Chak de, no more: What went wrong with Indian hockey?

Spain goalkeeper Rafael Ruiz attempts to save from India's Grahanandan Singh during a group game at the 1948 London Olympics. India won 2-0 and went on to win the fourth of eight Olympic gold medals. EMPICS/PA Images via Getty Images

The death of Balbir Singh Sr -- three-time Olympic gold medallist between 1948 and 1956 -- on Monday put Indian hockey's golden era, when they won six consecutive gold medals, top of the mind again. After 1956, there have been only two more hockey golds, in 1964 and then from a depleted field in 1980, plus one World Cup win. India had legacy, heritage, a bubbling talent pool; where did it all go?

Pay half-attention to the idea and random words will float into millennial consciousness: Artificial turf, fitness, coach sackings, bickerings. Better to set those vague notions aside and talk freely. From the beginning.

What's the first question in your mind?

Did anyone see this decline coming? When did the slide start?

Slowly at first, marked by a depleting talent pool.

At the height of the country's hockey success, the national team represented all of India. The first teams after independence had a generous mix of regions and communities within the squad, who came from everywhere. The central provinces, where Dhyan Chand and his family came from. The Kodavas of Karnataka played it, the Goans on the west coast played it. The Parsis. Even the Anglo-Indian community provided several impact players to Indian Olympic-winning teams from 1928 right up to 1948. Post-independence, they migrated to countries like Australia, Canada and Spain and continue playing and coaching there.

Hockey was as much a sport for the masses in India as football, both in cities as well as in smaller urban centres. India international Ashok Kumar, Dhyan Chand's son, remembers kids playing hockey on the road, gravel, alleyways and even inside their homes. Former India captain Viren Rasquinha has noticed that traditional supply centres of the sport like Bengal, Mumbai, Tamil Nadu, Uttar Pradesh and Madhya Pradesh have stopped producing players with the regularity they once did. Punjab today dominates the core of national team players.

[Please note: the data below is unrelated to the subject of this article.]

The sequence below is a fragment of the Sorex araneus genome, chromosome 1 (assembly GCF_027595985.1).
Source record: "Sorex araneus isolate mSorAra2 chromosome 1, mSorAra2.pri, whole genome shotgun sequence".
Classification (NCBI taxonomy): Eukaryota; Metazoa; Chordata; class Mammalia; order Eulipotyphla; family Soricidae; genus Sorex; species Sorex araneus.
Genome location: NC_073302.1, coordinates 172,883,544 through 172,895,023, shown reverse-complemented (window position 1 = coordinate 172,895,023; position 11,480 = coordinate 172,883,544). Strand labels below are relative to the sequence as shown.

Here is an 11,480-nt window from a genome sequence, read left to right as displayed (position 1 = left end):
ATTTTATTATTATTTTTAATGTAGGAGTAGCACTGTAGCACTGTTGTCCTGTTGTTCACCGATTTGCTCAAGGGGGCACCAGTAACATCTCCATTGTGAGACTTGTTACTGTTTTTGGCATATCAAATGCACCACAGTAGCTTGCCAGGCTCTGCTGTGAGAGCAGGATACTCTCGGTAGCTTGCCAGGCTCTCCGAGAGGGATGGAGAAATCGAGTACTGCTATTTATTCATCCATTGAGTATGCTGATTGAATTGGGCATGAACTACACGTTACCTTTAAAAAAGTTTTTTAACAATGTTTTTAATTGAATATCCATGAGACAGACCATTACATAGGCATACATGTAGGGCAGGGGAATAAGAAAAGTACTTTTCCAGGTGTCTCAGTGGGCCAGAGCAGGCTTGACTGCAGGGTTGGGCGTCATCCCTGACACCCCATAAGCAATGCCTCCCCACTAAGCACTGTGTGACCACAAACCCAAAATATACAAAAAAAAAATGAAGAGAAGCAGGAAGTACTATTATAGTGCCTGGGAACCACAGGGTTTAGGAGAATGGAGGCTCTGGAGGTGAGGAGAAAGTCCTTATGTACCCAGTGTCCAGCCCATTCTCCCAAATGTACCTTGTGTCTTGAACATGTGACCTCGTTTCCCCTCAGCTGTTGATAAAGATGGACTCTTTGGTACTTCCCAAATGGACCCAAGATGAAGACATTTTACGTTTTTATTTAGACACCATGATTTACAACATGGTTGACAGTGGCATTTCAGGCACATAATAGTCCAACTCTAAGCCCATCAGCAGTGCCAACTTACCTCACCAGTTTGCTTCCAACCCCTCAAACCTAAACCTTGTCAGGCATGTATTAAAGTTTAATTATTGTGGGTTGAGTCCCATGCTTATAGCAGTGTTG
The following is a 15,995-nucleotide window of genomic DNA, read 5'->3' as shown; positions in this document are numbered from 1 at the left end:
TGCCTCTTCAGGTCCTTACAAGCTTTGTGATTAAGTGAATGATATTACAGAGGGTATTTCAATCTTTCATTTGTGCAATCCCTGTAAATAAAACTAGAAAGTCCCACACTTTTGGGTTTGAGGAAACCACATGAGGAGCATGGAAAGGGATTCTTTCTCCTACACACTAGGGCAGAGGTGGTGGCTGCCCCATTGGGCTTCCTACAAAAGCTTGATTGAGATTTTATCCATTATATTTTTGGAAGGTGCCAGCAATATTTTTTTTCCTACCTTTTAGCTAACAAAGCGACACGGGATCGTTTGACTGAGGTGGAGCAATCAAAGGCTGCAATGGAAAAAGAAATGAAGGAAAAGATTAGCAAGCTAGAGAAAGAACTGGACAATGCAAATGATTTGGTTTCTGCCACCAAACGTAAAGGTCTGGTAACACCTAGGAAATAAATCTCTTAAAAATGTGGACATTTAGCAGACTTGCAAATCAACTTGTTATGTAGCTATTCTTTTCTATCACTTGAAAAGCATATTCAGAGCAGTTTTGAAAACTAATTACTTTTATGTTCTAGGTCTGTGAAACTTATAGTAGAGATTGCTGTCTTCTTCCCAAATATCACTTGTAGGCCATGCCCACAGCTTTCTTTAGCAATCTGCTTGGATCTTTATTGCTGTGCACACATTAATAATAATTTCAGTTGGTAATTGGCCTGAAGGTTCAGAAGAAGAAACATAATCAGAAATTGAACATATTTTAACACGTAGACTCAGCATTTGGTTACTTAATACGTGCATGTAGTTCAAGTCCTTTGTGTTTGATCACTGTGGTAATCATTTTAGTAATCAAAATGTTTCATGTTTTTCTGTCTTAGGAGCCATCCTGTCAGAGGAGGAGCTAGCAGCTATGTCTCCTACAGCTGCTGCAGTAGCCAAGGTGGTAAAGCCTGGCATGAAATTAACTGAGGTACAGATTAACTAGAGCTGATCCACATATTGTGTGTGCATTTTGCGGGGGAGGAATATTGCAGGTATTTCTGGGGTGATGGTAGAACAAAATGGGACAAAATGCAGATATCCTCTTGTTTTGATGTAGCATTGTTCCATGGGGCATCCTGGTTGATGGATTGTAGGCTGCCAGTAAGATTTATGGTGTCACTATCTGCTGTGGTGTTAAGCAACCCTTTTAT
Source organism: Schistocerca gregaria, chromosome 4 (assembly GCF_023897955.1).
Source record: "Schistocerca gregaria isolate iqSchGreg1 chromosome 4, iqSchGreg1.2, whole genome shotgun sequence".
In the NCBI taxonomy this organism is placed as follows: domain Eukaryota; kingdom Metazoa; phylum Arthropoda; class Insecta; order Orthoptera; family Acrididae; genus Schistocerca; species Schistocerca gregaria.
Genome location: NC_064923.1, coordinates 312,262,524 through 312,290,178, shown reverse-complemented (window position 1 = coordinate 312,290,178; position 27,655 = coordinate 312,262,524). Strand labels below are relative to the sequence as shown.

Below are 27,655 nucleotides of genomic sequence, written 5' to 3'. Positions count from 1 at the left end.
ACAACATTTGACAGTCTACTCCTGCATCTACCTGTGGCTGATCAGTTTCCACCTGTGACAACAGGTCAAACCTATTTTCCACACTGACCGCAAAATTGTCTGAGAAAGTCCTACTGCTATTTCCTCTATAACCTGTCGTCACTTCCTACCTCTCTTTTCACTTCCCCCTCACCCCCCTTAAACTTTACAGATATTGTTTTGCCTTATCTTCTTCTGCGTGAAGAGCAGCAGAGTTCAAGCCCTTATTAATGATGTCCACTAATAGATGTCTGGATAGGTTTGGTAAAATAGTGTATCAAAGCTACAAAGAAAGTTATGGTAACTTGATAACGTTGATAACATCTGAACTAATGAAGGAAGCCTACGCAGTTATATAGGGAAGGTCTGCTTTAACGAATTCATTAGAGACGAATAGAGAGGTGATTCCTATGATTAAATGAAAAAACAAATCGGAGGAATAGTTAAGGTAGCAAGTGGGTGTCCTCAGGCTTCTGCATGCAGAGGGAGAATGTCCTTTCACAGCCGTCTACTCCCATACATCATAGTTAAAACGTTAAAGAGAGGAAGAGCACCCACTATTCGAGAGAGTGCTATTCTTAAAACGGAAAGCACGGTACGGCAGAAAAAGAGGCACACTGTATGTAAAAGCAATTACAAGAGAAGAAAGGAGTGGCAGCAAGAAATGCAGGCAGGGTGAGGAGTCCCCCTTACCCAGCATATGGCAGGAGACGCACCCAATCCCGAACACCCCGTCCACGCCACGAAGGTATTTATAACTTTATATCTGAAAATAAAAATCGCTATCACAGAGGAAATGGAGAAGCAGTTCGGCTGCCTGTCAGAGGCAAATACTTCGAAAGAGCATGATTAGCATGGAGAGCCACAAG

Where did the rest of the players go?

The Anglo-Indians of course left the country, their representation reducing drastically with each Olympic cycle from 1948 onwards. The Parsis stopped playing as they too migrated or went into business. The Kodavas turned to their coffee estates, a more profitable venture than full-time sport. The others moved to different sports with better opportunities. Post-1983, when India won the cricket World Cup, those from centres like Calcutta and Bangalore migrated to cricket. Post-1991, when the country's economy began opening up, people in general found better employment opportunities and stopped playing sport on the scale they once did. Hockey has stopped being the first-choice sport for the best athletes in the country.

"Like how West Indies' cricketers went into football and basketball, India's best athletes went into cricket and now sports like badminton, boxing, wrestling." Viren Rasquinha

Did artificial turf really kill Indian hockey?